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a deep tinge of Hebrew, could not fail to military possession of Palestine, the Romans, impart a strong colouring to any new lan- however, could not fail to set in circulation guage they might be led to employ. The words and modes of expression, while even chief type of the Palestinian Greek was the their Greek wore a somewhat Latinised form. Septuagint, which, as e translation of the A few instances of Latin terms and idioms Hebrew Scriptures, retained and communi present themselves in the New Testament, cated no little of the impress of the Hebraic but they bear a very small proportion to the style of thought and utterance. Conjointly Hebraisms of word, thought, expression, and with this infiuential work, various apocry construction, which there abound. phal writings in a kind of Jewish or Alex. These qualities, characterising the language andrine Greek, combined to form the general of the later Scriptures, afford a strong, if not characters of the Greek of the New Testa decisive, evidence that these writings first apment. Greatest, however, and most durable, peared within the first century of the Chris. was the impress received in the mould tian era. An earlier age no one las ventured formed by the writers of the New Testament to claim for them; a later age can hardly be themselves, who as having from their youth assigned; for in the second century the Roup been trained in and imbued with Hebrew mans liad no longer personal intercourse ideas, associations, and phraseology, could with the inhabitants of Palestine and the aunot fail to impart to the expression of their thorities of the Jewish metropolis; and the thoughts a decided and lasting tinge of ever-augmenting corruption of the WesternHebraism, whatever modifications their edu- Aramæan would have carried the style of the cational opinions might have undergone, New Testament farther from that of the Sepand whatever was the outward dress in tuagint and the Greek Apocrypha, and nearer which they clothed their thoughts and feel- to rabbinical Hebrew. In the first century ings. Hence the New Testament in ge- and then only, and in that century during neral has a Hebrew or Aramaic colouring the time when the Jewish temple and polity in parts of a deeper, in parts of a fainter were still erect, but under the yoke of Rome, shade.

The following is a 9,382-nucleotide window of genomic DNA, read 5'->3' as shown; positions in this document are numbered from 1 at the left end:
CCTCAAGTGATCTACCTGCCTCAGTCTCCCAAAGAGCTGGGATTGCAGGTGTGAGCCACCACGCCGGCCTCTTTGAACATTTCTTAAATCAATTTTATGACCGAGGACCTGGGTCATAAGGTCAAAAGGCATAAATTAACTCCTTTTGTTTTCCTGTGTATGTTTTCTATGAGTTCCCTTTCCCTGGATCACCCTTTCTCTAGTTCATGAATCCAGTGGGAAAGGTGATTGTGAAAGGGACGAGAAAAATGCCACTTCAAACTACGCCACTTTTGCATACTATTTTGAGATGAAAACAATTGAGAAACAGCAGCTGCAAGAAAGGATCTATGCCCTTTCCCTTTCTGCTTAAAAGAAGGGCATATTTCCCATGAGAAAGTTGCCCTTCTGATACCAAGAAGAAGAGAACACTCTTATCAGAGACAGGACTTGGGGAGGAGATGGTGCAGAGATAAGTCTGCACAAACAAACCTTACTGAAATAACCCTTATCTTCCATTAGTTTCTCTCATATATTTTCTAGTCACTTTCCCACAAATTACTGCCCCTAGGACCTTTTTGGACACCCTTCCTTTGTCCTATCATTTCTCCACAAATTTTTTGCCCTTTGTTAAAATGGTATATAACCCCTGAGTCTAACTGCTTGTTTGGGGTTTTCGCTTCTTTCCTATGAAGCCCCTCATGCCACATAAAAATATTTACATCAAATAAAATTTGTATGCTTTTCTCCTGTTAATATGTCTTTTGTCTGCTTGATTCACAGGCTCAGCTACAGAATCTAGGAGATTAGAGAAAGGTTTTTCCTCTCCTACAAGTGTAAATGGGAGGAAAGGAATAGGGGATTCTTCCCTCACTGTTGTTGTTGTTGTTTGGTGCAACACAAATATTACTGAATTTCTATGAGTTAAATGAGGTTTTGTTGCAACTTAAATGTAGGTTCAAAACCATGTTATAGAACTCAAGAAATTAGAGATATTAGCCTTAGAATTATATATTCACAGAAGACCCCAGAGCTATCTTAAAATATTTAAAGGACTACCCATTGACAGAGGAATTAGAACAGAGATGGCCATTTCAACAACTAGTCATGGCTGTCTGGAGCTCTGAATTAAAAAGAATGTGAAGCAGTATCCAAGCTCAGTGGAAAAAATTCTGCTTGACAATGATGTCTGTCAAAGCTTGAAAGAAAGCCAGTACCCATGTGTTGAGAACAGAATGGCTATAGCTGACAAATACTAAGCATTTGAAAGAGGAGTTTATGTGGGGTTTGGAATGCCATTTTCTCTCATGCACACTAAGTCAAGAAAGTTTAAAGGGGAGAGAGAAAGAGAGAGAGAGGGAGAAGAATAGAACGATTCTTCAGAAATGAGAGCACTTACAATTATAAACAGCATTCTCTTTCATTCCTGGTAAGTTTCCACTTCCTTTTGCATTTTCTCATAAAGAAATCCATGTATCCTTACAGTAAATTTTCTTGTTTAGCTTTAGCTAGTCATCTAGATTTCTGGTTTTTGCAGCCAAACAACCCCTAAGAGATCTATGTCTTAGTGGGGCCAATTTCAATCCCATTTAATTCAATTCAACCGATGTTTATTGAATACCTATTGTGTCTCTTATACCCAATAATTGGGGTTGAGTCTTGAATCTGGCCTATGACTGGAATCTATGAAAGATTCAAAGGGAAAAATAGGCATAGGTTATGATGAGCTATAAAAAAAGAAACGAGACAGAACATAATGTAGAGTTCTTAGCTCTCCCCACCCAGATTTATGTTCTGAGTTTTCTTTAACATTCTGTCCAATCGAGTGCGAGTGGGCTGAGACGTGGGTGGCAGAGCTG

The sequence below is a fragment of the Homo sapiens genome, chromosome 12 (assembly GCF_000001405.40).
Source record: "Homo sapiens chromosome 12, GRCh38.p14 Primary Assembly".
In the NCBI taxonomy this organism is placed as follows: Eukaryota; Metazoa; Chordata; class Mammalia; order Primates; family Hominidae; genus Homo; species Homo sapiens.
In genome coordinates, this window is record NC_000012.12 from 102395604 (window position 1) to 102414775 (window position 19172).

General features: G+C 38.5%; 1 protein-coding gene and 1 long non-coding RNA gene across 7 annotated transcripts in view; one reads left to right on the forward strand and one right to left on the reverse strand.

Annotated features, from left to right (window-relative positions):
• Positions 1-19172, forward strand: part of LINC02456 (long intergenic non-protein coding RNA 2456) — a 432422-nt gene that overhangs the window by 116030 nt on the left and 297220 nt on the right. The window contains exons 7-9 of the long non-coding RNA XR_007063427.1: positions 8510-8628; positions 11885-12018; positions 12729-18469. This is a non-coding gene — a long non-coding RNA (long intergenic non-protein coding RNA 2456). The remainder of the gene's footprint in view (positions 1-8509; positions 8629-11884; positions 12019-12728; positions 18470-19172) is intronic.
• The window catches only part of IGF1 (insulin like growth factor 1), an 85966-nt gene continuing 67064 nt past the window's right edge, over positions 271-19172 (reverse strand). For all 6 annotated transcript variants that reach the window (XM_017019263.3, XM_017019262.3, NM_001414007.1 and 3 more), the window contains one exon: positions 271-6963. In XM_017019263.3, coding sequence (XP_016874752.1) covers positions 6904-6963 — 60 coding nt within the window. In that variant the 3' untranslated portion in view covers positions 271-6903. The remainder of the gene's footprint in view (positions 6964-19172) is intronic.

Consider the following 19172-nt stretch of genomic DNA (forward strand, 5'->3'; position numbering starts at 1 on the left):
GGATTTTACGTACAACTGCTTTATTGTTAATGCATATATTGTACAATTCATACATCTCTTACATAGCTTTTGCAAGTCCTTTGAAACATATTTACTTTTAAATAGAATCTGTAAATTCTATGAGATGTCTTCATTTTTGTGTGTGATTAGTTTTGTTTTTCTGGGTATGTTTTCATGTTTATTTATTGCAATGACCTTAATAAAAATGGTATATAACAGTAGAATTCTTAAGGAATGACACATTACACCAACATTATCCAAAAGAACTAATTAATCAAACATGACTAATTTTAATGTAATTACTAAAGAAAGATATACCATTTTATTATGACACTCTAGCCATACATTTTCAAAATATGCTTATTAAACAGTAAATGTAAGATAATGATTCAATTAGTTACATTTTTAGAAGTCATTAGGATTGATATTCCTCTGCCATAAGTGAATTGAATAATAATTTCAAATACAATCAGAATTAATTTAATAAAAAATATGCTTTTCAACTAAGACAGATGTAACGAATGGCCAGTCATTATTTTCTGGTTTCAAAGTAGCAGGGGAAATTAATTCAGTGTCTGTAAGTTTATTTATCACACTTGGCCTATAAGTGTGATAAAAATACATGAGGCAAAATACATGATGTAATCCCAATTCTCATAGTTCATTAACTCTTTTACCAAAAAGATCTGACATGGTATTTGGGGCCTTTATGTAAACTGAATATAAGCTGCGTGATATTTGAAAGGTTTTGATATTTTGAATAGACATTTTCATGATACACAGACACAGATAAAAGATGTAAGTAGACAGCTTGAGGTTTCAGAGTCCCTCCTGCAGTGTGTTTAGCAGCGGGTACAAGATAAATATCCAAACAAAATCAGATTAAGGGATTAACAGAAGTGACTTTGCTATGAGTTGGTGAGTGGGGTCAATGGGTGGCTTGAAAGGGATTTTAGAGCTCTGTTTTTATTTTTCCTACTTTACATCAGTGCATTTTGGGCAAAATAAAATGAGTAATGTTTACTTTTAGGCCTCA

were the influences in active and combined It is thus seen that the Greek of the New operation that gave birth to the altogether Testament differs from the pure model in peculiar style of language in which are found two essential characters;—first, it is taken the earliest written records and memorials from a foreign and corrupt dialect of Greek, of the Christian religion. and chiefly from that dialect as used in con- LANTERNS (L. laterna) is the renderversation; secondly, it is pervaded by a broad ing, in John xviii. 3, of the Greek phanos, and deep Hebrew element derived from se- which Lücke interprets as meaning torches,' veral quarters. This last is in some in. taking the next word, lampades, 'torches,' for stances so predominant, that we have He- lanterns. Instruments of the kind appear to brew, or Aramaic, thoughts and forms of have formed a part of the equipments of sol. expression in Greek characters. Mary's diers in marches and attacks by night. The hymn of triumph, for instance, in Luke i. Egyptian ruins fail here to supply certain 46—79, is so thoronghly Hebraic, that it illustration, though this cut seeins to pre might almost, term for term, be turned into sent a lantern which is held by one of a Hebrew words. Not only in general effect military guard. does the style of the New Testament, espe. cially Matthew's Gospel, betray marks of its Aramaic origin, but in words also, constructions, and modes of expression, for the right and fall comprehension of which, familiarity with the elder Scriptures in the original is indispensable. The union of the several peculiarities of style to which we have now referred, forms what critics, with no great precision, have denominated Hellenistic Greek, on the ground that the Jews who spoke Greek bore the name of Hellenistai.